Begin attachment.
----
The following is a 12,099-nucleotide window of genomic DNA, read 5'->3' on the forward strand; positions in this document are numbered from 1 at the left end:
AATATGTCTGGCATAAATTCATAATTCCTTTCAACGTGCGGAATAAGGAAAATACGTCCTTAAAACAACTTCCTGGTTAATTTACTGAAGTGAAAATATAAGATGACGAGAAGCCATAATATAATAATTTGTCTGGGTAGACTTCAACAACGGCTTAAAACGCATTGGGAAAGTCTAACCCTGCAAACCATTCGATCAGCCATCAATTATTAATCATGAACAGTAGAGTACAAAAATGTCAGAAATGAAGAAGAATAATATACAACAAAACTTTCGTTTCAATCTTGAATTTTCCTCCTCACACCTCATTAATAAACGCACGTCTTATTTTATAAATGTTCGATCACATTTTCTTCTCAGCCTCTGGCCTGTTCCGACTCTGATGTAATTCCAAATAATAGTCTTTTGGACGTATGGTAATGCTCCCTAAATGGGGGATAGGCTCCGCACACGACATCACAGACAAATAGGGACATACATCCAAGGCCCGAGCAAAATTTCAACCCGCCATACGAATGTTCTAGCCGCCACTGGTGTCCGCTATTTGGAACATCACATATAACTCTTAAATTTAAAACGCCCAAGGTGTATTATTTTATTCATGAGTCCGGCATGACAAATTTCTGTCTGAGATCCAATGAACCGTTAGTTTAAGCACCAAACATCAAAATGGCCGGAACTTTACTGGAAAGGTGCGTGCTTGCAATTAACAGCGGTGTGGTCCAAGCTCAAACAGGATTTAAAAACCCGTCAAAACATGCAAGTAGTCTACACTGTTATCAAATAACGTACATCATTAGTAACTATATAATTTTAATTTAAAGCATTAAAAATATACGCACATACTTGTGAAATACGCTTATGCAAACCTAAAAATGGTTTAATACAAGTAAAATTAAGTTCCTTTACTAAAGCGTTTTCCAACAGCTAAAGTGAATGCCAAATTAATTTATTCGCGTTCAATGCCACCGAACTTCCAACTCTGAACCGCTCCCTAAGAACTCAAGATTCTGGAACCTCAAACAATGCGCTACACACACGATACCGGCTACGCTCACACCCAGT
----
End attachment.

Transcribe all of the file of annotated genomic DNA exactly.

The following is a 12,099-nucleotide window of genomic DNA, read 5'->3' on the forward strand; positions in this document are numbered from 1 at the left end:
AATATGTCTGGCATAAATTCATAATTCCTTTCAACGTGCGGAATAAGGAAAATACGTCCTTAAAACAACTTCCTGGTTAATTTACTGAAGTGAAAATATAAGATGACGAGAAGCCATAATATAATAATTTGTCTGGGTAGACTTCAACAACGGCTTAAAACGCATTGGGAAAGTCTAACCCTGCAAACCATTCGATCAGCCATCAATTATTAATCATGAACAGTAGAGTACAAAAATGTCAGAAATGAAGAAGAATAATATACAACAAAACTTTCGTTTCAATCTTGAATTTTCCTCCTCACACCTCATTAATAAACGCACGTCTTATTTTATAAATGTTCGATCACATTTTCTTCTCAGCCTCTGGCCTGTTCCGACTCTGATGTAATTCCAAATAATAGTCTTTTGGACGTATGGTAATGCTCCCTAAATGGGGGATAGGCTCCGCACACGACATCACAGACAAATAGGGACATACATCCAAGGCCCGAGCAAAATTTCAACCCGCCATACGAATGTTCTAGCCGCCACTGGTGTCCGCTATTTGGAACATCACATATAACTCTTAAATTTAAAACGCCCAAGGTGTATTATTTTATTCATGAGTCCGGCATGACAAATTTCTGTCTGAGATCCAATGAACCGTTAGTTTAAGCACCAAACATCAAAATGGCCGGAACTTTACTGGAAAGGTGCGTGCTTGCAATTAACAGCGGTGTGGTCCAAGCTCAAACAGGATTTAAAAACCCGTCAAAACATGCAAGTAGTCTACACTGTTATCAAATAACGTACATCATTAGTAACTATATAATTTTAATTTAAAGCATTAAAAATATACGCACATACTTGTGAAATACGCTTATGCAAACCTAAAAATGGTTTAATACAAGTAAAATTAAGTTCCTTTACTAAAGCGTTTTCCAACAGCTAAAGTGAATGCCAAATTAATTTATTCGCGTTCAATGCCACCGAACTTCCAACTCTGAACCGCTCCCTAAGAACTCAAGATTCTGGAACCTCAAACAATGCGCTACACACACGATACCGGCTACGCTCACACCCAGT